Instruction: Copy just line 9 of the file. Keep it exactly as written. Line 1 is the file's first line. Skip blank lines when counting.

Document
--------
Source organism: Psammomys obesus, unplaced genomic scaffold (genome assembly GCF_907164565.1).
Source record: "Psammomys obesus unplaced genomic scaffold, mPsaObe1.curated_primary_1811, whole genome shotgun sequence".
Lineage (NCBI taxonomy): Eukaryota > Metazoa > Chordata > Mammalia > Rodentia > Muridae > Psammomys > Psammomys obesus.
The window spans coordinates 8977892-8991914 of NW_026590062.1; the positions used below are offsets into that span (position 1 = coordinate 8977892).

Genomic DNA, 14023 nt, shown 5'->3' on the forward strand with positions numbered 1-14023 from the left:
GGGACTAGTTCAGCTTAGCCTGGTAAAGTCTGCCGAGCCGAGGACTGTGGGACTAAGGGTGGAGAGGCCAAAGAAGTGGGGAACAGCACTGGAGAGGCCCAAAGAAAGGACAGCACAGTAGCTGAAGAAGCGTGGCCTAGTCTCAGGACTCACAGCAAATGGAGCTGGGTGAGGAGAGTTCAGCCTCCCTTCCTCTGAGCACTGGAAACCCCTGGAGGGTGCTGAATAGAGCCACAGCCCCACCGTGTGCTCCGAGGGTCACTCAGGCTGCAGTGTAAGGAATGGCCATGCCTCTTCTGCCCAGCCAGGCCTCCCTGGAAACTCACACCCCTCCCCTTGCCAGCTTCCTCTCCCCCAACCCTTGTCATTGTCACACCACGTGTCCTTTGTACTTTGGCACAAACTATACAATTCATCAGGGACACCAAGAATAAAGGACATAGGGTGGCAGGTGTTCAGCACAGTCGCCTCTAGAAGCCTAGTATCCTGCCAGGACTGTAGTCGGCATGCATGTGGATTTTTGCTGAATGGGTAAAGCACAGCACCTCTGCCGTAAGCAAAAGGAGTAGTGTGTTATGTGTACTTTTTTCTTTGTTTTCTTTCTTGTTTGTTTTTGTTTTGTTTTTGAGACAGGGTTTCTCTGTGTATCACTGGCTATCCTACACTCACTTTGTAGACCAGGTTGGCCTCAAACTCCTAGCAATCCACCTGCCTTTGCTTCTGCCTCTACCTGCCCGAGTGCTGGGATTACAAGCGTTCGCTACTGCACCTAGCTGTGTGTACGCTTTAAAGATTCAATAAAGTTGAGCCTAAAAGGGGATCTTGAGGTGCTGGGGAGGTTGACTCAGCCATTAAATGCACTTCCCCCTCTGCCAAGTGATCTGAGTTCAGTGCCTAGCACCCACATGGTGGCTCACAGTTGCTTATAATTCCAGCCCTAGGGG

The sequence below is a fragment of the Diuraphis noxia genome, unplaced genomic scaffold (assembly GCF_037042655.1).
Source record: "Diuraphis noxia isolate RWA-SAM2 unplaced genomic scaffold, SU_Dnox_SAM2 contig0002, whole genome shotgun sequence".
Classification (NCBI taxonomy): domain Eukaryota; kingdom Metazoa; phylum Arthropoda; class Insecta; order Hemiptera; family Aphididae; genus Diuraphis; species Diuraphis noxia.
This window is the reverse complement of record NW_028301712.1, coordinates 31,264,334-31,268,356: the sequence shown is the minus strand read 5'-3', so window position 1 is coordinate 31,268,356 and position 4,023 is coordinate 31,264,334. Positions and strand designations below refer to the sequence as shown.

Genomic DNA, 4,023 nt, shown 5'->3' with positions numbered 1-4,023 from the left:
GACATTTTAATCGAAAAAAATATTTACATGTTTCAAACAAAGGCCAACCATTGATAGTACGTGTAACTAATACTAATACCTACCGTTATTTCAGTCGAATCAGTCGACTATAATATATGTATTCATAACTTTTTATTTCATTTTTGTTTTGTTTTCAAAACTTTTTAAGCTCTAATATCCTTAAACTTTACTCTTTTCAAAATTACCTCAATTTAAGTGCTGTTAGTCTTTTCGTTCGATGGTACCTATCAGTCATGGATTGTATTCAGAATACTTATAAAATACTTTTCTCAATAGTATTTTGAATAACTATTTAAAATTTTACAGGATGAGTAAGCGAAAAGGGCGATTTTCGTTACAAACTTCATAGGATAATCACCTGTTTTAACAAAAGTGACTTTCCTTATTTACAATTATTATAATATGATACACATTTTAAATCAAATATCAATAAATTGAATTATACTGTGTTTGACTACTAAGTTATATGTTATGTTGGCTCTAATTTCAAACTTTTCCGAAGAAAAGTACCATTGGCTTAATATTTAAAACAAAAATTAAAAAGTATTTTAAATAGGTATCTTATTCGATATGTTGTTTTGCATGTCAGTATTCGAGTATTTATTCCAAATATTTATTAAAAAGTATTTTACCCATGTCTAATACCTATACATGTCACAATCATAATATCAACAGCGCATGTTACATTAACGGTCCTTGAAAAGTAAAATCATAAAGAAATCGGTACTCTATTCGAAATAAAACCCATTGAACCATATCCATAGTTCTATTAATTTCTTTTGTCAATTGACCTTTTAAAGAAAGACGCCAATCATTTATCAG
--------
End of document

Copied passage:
Classification (NCBI taxonomy): domain Eukaryota; kingdom Metazoa; phylum Arthropoda; class Insecta; order Hemiptera; family Aphididae; genus Diuraphis; species Diuraphis noxia.